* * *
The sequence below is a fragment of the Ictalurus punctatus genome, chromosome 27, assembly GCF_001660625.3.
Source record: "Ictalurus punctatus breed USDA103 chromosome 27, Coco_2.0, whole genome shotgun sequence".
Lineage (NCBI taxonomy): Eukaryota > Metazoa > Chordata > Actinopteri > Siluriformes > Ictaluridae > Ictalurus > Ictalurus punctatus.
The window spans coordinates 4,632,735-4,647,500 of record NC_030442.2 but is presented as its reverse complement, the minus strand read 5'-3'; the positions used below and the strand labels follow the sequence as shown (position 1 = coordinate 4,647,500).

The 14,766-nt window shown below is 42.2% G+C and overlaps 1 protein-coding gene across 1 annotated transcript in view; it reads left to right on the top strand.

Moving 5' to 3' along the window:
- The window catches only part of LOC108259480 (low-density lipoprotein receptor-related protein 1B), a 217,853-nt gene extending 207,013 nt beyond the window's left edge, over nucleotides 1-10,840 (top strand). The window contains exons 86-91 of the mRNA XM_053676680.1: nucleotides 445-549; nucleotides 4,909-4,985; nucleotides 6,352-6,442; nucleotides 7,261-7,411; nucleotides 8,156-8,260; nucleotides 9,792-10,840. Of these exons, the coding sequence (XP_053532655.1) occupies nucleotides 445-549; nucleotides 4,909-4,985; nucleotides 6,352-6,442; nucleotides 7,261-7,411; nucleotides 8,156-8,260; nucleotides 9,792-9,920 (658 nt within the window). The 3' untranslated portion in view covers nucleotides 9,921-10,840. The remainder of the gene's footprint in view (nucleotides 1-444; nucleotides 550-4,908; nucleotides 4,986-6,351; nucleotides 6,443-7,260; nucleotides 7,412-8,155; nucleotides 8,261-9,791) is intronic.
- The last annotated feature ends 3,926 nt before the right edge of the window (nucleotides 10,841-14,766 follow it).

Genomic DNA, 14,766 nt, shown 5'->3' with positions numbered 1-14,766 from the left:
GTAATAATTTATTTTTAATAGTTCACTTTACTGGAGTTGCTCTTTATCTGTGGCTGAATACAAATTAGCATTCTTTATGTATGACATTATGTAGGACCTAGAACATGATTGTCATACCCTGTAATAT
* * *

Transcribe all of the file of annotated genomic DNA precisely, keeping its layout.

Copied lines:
The sequence below is a fragment of the Ictalurus punctatus genome, chromosome 27, assembly GCF_001660625.3.
Source record: "Ictalurus punctatus breed USDA103 chromosome 27, Coco_2.0, whole genome shotgun sequence".
Lineage (NCBI taxonomy): Eukaryota > Metazoa > Chordata > Actinopteri > Siluriformes > Ictaluridae > Ictalurus > Ictalurus punctatus.
The window spans coordinates 4,632,735-4,647,500 of record NC_030442.2 but is presented as its reverse complement, the minus strand read 5'-3'; the positions used below and the strand labels follow the sequence as shown (position 1 = coordinate 4,647,500).

The 14,766-nt window shown below is 42.2% G+C and overlaps 1 protein-coding gene across 1 annotated transcript in view; it reads left to right on the top strand.

Moving 5' to 3' along the window:
- The window catches only part of LOC108259480 (low-density lipoprotein receptor-related protein 1B), a 217,853-nt gene extending 207,013 nt beyond the window's left edge, over nucleotides 1-10,840 (top strand). The window contains exons 86-91 of the mRNA XM_053676680.1: nucleotides 445-549; nucleotides 4,909-4,985; nucleotides 6,352-6,442; nucleotides 7,261-7,411; nucleotides 8,156-8,260; nucleotides 9,792-10,840. Of these exons, the coding sequence (XP_053532655.1) occupies nucleotides 445-549; nucleotides 4,909-4,985; nucleotides 6,352-6,442; nucleotides 7,261-7,411; nucleotides 8,156-8,260; nucleotides 9,792-9,920 (658 nt within the window). The 3' untranslated portion in view covers nucleotides 9,921-10,840. The remainder of the gene's footprint in view (nucleotides 1-444; nucleotides 550-4,908; nucleotides 4,986-6,351; nucleotides 6,443-7,260; nucleotides 7,412-8,155; nucleotides 8,261-9,791) is intronic.
- The last annotated feature ends 3,926 nt before the right edge of the window (nucleotides 10,841-14,766 follow it).

Genomic DNA, 14,766 nt, shown 5'->3' with positions numbered 1-14,766 from the left:
GTAATAATTTATTTTTAATAGTTCACTTTACTGGAGTTGCTCTTTATCTGTGGCTGAATACAAATTAGCATTCTTTATGTATGACATTATGTAGGACCTAGAACATGATTGTCATACCCTGTAATAT